The government has introduced legislation to clamp down on personal injury inducements from lawyers offering clients money or gifts such as iPads in exchange for pursuing claims.

The House of Lords yesterday moved to insert the clause introducing rules against inducements into the Criminal Justice and Courts Bill.

Justice minister Lord Faulks said the measure, announced last month, ‘complements significant reforms’ the government has already introduced to control the costs of civil litigation.

'In particular, it is part of our focus on discouraging fraudulent and grossly exaggerated personal injury claims,’ he said.

He cited an example of a solicitor offering free iPads to ‘thank’ claimants and another that offered £250 ‘upfront’ as a welcome payment. 

‘Such incentives contribute to the so-called compensation culture by offering rewards for bringing a claim, regardless of its merits. Expenditure on these inducements might also have a detrimental effect on the quality of service provided to the client,’ he said.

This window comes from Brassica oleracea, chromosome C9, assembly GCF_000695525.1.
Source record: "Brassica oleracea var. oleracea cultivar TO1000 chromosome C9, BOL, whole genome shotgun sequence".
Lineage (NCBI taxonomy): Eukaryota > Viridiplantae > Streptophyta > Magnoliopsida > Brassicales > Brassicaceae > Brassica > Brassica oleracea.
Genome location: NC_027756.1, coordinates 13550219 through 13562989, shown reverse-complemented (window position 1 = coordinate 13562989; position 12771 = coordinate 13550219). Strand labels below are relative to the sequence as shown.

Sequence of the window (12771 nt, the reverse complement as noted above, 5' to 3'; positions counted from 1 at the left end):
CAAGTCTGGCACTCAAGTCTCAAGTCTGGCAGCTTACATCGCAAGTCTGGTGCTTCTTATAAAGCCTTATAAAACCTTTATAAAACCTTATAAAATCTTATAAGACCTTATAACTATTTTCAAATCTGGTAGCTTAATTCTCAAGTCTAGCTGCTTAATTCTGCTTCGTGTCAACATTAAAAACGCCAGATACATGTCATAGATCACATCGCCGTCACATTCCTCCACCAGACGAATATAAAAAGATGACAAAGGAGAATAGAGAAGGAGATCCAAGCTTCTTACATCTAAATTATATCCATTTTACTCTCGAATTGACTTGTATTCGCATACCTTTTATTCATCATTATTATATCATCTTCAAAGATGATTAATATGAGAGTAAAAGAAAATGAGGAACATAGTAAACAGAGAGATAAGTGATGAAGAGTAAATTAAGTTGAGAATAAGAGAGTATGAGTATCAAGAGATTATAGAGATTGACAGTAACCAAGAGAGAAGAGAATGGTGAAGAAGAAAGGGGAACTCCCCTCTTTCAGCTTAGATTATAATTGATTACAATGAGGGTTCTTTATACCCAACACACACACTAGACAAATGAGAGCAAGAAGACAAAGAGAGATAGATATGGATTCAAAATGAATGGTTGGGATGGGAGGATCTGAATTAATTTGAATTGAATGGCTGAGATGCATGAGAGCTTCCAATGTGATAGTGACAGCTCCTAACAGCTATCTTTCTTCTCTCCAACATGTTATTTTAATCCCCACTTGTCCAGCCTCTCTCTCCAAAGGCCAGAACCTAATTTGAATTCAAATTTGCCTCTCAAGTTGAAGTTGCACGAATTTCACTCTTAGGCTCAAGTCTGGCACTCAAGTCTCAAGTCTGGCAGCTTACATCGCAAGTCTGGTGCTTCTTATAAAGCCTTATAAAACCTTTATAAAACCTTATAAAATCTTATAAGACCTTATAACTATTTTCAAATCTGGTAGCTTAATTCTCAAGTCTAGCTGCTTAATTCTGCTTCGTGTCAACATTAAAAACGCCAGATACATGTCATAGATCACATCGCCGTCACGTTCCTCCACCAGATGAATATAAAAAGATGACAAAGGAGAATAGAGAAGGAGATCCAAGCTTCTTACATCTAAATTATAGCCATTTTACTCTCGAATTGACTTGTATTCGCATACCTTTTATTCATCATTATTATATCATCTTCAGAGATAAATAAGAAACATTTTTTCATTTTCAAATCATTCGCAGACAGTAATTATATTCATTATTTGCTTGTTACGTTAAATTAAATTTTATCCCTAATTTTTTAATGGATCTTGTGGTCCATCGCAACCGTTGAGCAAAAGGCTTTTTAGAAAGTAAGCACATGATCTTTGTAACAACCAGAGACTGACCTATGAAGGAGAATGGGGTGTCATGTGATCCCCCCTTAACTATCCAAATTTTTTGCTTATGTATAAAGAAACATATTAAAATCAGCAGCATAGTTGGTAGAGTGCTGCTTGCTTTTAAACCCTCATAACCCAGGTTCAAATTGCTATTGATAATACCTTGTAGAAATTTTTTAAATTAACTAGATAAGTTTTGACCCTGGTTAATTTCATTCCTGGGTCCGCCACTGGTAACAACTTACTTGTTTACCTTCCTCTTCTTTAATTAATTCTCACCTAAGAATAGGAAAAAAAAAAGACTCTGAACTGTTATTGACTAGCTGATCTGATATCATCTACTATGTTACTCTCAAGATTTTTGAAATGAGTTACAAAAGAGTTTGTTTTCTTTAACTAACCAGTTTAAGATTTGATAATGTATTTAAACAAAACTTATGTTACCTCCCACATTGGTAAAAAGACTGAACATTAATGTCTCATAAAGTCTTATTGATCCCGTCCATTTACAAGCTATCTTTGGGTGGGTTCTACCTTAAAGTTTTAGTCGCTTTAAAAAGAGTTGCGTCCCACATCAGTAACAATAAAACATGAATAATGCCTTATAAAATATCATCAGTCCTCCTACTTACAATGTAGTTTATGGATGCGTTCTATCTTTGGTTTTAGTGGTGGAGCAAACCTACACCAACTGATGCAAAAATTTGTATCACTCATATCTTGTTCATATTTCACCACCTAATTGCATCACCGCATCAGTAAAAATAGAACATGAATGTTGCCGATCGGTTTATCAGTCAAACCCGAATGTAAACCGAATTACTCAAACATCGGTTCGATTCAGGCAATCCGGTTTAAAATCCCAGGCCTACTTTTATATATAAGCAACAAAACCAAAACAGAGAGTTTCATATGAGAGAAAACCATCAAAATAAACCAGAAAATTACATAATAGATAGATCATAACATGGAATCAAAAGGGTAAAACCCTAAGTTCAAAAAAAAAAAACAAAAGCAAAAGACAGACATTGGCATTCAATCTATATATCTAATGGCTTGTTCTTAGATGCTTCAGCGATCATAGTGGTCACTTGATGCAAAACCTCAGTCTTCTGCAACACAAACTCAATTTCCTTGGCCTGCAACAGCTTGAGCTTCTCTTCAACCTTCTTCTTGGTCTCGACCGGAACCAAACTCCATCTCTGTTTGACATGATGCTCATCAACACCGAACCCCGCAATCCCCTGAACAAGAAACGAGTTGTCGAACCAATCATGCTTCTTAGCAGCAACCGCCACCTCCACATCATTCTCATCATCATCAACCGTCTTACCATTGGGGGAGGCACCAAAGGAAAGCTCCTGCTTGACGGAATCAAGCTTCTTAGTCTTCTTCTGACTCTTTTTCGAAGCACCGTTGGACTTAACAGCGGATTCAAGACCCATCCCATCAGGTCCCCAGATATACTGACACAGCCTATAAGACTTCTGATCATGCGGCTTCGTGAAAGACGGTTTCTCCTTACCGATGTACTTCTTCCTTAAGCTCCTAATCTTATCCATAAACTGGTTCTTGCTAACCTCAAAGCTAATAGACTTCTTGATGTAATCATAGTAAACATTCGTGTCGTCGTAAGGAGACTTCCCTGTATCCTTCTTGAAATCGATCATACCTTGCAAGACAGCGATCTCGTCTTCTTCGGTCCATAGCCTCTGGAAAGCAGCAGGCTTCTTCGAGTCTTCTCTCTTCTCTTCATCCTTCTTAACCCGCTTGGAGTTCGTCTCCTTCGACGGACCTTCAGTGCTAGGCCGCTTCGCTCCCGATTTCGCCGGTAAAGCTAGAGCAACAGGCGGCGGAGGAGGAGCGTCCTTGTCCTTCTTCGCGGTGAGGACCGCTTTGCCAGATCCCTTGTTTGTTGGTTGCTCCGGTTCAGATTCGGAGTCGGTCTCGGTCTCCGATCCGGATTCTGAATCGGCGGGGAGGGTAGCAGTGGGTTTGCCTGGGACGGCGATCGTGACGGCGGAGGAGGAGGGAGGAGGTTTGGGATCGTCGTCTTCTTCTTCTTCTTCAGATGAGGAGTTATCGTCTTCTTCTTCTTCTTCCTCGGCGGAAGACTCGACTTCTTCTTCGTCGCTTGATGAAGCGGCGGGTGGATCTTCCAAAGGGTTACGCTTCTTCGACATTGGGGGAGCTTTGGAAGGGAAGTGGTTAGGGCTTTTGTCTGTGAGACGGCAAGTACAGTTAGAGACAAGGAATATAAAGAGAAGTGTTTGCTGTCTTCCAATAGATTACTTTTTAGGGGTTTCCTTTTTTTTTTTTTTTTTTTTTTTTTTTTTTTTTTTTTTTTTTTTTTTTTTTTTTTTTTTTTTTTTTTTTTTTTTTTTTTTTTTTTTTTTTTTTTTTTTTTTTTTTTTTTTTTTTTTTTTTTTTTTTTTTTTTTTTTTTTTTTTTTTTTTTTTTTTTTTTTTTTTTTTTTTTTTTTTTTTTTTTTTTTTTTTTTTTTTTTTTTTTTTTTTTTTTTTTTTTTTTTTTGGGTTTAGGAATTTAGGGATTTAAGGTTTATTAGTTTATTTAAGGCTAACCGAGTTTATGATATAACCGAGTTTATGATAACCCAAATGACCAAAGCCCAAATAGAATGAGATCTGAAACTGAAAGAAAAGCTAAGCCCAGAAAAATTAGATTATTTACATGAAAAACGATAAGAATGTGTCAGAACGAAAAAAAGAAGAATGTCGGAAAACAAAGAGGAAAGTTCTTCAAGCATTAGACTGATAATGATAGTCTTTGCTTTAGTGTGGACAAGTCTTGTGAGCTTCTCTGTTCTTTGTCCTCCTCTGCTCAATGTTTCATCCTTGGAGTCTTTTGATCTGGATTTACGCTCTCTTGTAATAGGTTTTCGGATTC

‘This practice has no doubt developed because of the excessive legal costs in personal injury cases which have already been addressed by our reforms in part 2 of the LASPO Act 2012, but it is a practice that we need to stop to protect consumers and, indeed, the reputation of the legal profession more widely.’

He said the clause will prohibit legal services providers from offering monetary and non-monetary benefits to potential clients.

‘They define what is considered to be an inducement and require regulators to monitor and enforce the ban, as breaches of the ban will not be considered as a criminal offence.’

Labour spokesman Lord Beecham supported the amendment.